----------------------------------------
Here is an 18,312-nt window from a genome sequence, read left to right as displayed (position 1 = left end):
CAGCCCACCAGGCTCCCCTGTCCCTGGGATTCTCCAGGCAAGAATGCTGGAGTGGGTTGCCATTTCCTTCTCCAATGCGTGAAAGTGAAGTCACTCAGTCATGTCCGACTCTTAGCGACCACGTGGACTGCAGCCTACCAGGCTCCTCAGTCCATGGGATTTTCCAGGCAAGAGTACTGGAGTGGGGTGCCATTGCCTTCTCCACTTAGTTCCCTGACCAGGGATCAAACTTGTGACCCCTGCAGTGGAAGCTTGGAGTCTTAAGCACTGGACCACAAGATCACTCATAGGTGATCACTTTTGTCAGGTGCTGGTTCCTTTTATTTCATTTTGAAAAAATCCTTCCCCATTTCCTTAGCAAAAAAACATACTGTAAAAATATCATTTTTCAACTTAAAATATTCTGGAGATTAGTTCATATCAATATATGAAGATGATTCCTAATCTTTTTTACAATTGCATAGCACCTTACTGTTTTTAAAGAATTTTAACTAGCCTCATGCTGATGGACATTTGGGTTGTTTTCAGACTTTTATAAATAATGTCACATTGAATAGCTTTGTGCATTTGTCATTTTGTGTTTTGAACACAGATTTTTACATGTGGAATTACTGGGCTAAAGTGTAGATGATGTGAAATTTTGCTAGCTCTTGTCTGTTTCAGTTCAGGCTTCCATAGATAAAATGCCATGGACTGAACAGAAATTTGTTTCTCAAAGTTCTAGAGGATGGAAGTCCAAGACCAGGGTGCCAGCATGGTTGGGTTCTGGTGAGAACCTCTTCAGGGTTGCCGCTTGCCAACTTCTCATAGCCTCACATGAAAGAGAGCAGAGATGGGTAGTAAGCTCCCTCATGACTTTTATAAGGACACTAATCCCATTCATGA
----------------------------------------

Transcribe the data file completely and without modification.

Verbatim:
Here is an 18,312-nt window from a genome sequence, read left to right as displayed (position 1 = left end):
CAGCCCACCAGGCTCCCCTGTCCCTGGGATTCTCCAGGCAAGAATGCTGGAGTGGGTTGCCATTTCCTTCTCCAATGCGTGAAAGTGAAGTCACTCAGTCATGTCCGACTCTTAGCGACCACGTGGACTGCAGCCTACCAGGCTCCTCAGTCCATGGGATTTTCCAGGCAAGAGTACTGGAGTGGGGTGCCATTGCCTTCTCCACTTAGTTCCCTGACCAGGGATCAAACTTGTGACCCCTGCAGTGGAAGCTTGGAGTCTTAAGCACTGGACCACAAGATCACTCATAGGTGATCACTTTTGTCAGGTGCTGGTTCCTTTTATTTCATTTTGAAAAAATCCTTCCCCATTTCCTTAGCAAAAAAACATACTGTAAAAATATCATTTTTCAACTTAAAATATTCTGGAGATTAGTTCATATCAATATATGAAGATGATTCCTAATCTTTTTTACAATTGCATAGCACCTTACTGTTTTTAAAGAATTTTAACTAGCCTCATGCTGATGGACATTTGGGTTGTTTTCAGACTTTTATAAATAATGTCACATTGAATAGCTTTGTGCATTTGTCATTTTGTGTTTTGAACACAGATTTTTACATGTGGAATTACTGGGCTAAAGTGTAGATGATGTGAAATTTTGCTAGCTCTTGTCTGTTTCAGTTCAGGCTTCCATAGATAAAATGCCATGGACTGAACAGAAATTTGTTTCTCAAAGTTCTAGAGGATGGAAGTCCAAGACCAGGGTGCCAGCATGGTTGGGTTCTGGTGAGAACCTCTTCAGGGTTGCCGCTTGCCAACTTCTCATAGCCTCACATGAAAGAGAGCAGAGATGGGTAGTAAGCTCCCTCATGACTTTTATAAGGACACTAATCCCATTCATGA